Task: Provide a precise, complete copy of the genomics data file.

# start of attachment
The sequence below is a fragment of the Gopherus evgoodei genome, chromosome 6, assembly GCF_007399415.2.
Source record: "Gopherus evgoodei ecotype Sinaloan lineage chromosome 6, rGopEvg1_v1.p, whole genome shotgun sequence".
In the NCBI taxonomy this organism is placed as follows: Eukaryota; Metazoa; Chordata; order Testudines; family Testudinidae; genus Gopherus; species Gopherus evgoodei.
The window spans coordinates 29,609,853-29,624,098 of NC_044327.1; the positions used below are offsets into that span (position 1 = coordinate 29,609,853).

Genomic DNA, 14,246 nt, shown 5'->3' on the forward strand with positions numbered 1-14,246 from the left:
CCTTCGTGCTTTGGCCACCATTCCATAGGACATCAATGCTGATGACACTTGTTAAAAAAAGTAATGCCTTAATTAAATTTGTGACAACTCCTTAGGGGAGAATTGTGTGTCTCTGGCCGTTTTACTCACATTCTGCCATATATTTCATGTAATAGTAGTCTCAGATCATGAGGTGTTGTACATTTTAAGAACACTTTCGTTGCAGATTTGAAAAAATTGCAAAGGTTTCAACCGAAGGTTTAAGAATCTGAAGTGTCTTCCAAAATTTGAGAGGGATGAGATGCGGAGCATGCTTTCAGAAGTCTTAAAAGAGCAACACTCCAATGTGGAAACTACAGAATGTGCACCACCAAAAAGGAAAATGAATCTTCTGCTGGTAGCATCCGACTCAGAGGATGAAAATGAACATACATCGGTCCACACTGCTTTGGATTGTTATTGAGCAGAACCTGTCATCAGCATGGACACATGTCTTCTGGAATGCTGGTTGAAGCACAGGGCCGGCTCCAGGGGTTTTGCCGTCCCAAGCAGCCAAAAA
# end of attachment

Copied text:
The sequence below is a fragment of the Gopherus evgoodei genome, chromosome 6, assembly GCF_007399415.2.
Source record: "Gopherus evgoodei ecotype Sinaloan lineage chromosome 6, rGopEvg1_v1.p, whole genome shotgun sequence".
In the NCBI taxonomy this organism is placed as follows: Eukaryota; Metazoa; Chordata; order Testudines; family Testudinidae; genus Gopherus; species Gopherus evgoodei.
The window spans coordinates 29,609,853-29,624,098 of NC_044327.1; the positions used below are offsets into that span (position 1 = coordinate 29,609,853).

Genomic DNA, 14,246 nt, shown 5'->3' on the forward strand with positions numbered 1-14,246 from the left:
CCTTCGTGCTTTGGCCACCATTCCATAGGACATCAATGCTGATGACACTTGTTAAAAAAAGTAATGCCTTAATTAAATTTGTGACAACTCCTTAGGGGAGAATTGTGTGTCTCTGGCCGTTTTACTCACATTCTGCCATATATTTCATGTAATAGTAGTCTCAGATCATGAGGTGTTGTACATTTTAAGAACACTTTCGTTGCAGATTTGAAAAAATTGCAAAGGTTTCAACCGAAGGTTTAAGAATCTGAAGTGTCTTCCAAAATTTGAGAGGGATGAGATGCGGAGCATGCTTTCAGAAGTCTTAAAAGAGCAACACTCCAATGTGGAAACTACAGAATGTGCACCACCAAAAAGGAAAATGAATCTTCTGCTGGTAGCATCCGACTCAGAGGATGAAAATGAACATACATCGGTCCACACTGCTTTGGATTGTTATTGAGCAGAACCTGTCATCAGCATGGACACATGTCTTCTGGAATGCTGGTTGAAGCACAGGGCCGGCTCCAGGGGTTTTGCCGTCCCAAGCAGCCAAAAA